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Monsoons (Models vs. Observations) -- Summary
Chase et al. (2003) report that "greenhouse gas warming simulations generally show increased intensity of Asian summer monsoonal circulations (Meehl and Washington, 1993; Hirakuchi and Giorgi, 1995; Li et al., 1995; Zwiers and Kharin, 1998; Chakraborty and Lal, 1994; Suppiah, 1995; Zhao and Kellog, 1988; Hulme et al., 1998; Wang, 1994)," as is also the case for Northern Australia during the austral summer season (Whetton et al., 1993, 1994; Suppiah, 1995). In addition, they say that much the same would likely be predicted for African monsoons, "given that the tropical atmospheric moisture content, latent heating and overall hydrological cycle have been hypothesized to increase with increasing tropospheric temperature (IPCC, 1996)." Do real-world data substantiate this plethora of model-based predictions?

In broaching this question, Chase et al. studied changes in several intensity indices of the planet's four major tropical monsoonal circulations over the period 1950-1998, including the highly contentious final two decades of the 20th century that are claimed by climate alarmists to have experienced "unprecedented" global warming. For all four regions they report "diminished monsoonal circulations over the period of record," as well as evidence of "diminished spatial maxima in the global hydrological cycle since 1950." They also say that "trends since 1979, the period of strongest reported surface warming, do not indicate any change in monsoon circulations." Consequently, the models fail to even qualitatively describe what is happening in the world of nature with respect to monsoonal circulations.

In a related study spanning more than twice as many years (1871-2001), Kripalani et al. (2003) examined Indian monsoonal rainfall using observational data from the Indian Institute of Tropical Meteorology that were collected from 306 stations scattered across the country. In the course of this work they discovered decadal variations running through the record that revealed "distinct alternate epochs of above and below normal rainfall," which epochs tended to last for about three decades. In addition, they report "there is no clear evidence to suggest that the strength and variability of the Indian Monsoon Rainfall (IMR) nor the epochal changes are affected by the global warming," and they add that "studies by several authors in India have shown there is no statistically significant trend in IMR for the country as a whole."

Before concluding, Kripalani et al. note that "Singh (2001) investigated the long term trends in the frequency of cyclonic disturbances over the Bay of Bengal and the Arabian Sea using 100-year (1890-1999) data and found significant decreasing trends." As a result, they say "there seem[s] to be no support for the intensification of the monsoon nor any support for the increased hydrological cycle as hypothesized by [the] greenhouse warming scenario in model simulations." In addition, they report that "the analysis of observed data for the 131-year period (1871-2001) suggests no clear role of global warming in the variability of monsoon rainfall over India." Hence, the climate models strike out with respect to all of their Asian monsoon-related projections.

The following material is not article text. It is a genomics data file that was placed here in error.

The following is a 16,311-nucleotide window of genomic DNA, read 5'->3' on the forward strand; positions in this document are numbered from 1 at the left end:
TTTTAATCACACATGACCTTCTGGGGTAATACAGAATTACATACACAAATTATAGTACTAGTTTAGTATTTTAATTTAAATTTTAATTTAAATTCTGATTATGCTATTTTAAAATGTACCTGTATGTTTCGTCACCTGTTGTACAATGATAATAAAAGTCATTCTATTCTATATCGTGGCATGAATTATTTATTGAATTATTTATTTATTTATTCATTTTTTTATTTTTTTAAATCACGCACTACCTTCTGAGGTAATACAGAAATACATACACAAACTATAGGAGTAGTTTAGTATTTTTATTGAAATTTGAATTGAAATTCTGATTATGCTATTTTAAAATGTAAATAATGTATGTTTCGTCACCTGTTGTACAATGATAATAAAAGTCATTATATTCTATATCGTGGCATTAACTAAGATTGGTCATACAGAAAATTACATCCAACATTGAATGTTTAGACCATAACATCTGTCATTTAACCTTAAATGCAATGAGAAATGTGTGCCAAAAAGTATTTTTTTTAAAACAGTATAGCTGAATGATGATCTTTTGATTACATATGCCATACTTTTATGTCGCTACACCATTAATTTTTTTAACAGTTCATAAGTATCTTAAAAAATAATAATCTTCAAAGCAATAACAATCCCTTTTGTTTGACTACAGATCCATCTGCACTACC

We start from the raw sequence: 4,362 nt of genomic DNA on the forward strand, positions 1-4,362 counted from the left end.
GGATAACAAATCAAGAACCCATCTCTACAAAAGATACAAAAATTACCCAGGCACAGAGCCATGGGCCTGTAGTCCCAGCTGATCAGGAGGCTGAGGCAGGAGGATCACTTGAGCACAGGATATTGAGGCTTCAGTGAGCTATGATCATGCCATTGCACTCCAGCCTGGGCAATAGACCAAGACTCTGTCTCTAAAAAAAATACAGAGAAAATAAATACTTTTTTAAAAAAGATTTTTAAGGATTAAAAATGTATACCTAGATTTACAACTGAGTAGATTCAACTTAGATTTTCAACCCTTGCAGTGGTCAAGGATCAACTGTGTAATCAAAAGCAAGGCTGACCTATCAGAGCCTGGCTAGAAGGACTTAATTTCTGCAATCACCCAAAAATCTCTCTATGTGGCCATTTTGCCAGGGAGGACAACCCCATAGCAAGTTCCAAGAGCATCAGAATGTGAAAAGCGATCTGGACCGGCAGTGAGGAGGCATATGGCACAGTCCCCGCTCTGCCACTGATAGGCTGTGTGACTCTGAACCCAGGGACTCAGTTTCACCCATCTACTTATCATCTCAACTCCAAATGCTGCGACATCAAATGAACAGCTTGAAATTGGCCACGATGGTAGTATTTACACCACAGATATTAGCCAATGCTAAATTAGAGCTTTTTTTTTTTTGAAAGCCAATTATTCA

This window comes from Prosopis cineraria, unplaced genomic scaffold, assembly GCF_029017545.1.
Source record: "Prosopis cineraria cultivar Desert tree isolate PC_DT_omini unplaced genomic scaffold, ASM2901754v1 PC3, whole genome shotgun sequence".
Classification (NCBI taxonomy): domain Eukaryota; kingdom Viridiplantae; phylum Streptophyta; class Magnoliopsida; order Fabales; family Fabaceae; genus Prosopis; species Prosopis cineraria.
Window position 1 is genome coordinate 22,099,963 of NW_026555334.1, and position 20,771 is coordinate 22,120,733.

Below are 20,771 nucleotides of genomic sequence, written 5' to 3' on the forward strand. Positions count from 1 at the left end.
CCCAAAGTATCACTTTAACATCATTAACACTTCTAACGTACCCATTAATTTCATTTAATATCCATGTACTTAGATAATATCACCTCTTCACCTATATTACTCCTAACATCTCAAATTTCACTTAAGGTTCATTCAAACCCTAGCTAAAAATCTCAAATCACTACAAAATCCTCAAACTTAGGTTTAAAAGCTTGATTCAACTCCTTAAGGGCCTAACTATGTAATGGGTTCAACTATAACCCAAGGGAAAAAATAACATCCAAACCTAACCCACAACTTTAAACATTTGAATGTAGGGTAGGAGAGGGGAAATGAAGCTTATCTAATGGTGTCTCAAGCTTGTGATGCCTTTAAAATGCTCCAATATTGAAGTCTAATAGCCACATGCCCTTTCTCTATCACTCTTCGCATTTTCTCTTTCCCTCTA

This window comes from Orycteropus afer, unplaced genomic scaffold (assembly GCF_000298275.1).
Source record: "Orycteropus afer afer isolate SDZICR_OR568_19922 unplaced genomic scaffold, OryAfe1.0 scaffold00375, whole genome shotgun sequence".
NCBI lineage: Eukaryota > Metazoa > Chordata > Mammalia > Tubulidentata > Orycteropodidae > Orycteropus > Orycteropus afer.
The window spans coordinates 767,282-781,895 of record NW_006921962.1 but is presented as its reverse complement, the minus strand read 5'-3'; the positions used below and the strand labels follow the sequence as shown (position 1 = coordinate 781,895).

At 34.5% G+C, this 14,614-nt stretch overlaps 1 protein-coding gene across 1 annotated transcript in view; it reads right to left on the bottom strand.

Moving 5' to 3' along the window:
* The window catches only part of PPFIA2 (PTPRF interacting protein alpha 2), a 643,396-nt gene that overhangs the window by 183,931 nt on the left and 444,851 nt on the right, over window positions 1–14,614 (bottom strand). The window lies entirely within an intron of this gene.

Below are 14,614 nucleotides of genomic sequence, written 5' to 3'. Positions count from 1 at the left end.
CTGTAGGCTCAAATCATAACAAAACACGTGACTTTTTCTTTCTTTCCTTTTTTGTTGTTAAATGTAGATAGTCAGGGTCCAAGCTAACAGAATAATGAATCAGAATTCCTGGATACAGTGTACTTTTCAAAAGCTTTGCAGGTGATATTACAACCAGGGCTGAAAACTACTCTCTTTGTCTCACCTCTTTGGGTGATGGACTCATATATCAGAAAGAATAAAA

These several findings mirror the earlier discoveries of Kripalani and Kulkarni (2001), who studied summer monsoon (June-September) rainfall data from 120 east Asia stations for the period 1881-1998 and detected the presence of short-term variability in rainfall amounts on decadal and longer time scales, the longer "epochs" of which were found to last for about three decades over India and China and approximately five decades over Japan. Over the entire record, however, no significant long-term trends were observed. Hence, the observational history of summer rainfall trends throughout most of east Asia fails to support climate-alarmist claims of intensified monsoonal conditions in this region as a result of CO2-induced global warming.

In a paper that takes a much longer look at the characteristics of expanded African-Asian monsoon variability over the course of the entire Holocene, Overpeck and Webb (2000) found that large abrupt changes in monsoon moisture availability occurred multiple times throughout the past several thousand years, although they say that "a lack of research prevents precise reconstruction, explanation, or modeling of these changes." In this assessment they appear to anticipate the concluding comment of Kripalani and Kulkarni, i.e., that the decadal variability they found in their east Asian study "appears to be just a part of natural climate variations."

More recently, Fleitmann et al. (2004) used high-resolution stable isotope records from three stalagmites in a shallow cave in Southern Oman to develop an annually-resolved record of Indian Ocean monsoon rainfall over the past 780 years. This record revealed that over the last eight decades of the 20th-century, when the earth warmed considerably, Indian Ocean monsoon rainfall declined dramatically, again in stark contrast to what has historically been predicted by most climate models. In addition, the record's other single most substantial decline in monsoon rainfall coincided with a major temperature spike identified by Loehle (2004) in the temperature records of Keigwin (1996) and Holmgren et al. (1999, 2001) that began sometime in the early 1400s. This abrupt warming, which has also been identified by McIntyre and McKitrick (2003), pushed temperatures above the peak warmth of the 20th century before they fell back to pre-spike levels in the mid-1500s, a rise-and-fall temperature trend that produced just the opposite fall-and-rise trend in the monsoon rainfall record of Fleitmann et al. These real-world observations thus provide strong double-barreled evidence that global temperature variations elicit just the opposite variations in Indian Ocean monsoon rainfall than what has historically been predicted by global climate models.

In another recent study, Bingyi (2005) analyzed 43 years (1958-2000) of NCEP-NCAR reanalysis data and station observations (including sea level pressure, geopotential heights, air temperatures and zonal winds at each standard level from 1000 hPa to 200 hPa), looking for possible relationships between tropospheric temperature and the strength of the Indian summer monsoon circulation. This work indicated that the monsoonal circulation "underwent two weakening processes in recent decades." The first occurred in the mid-1960s and the second in the late 1970s, the latter of which, in Bingyi's words, "may be attributed to significant tropospheric warming over the tropical area from the Indian Ocean to the western Pacific," which "was related with the global warming," again in contradiction of climate model predictions.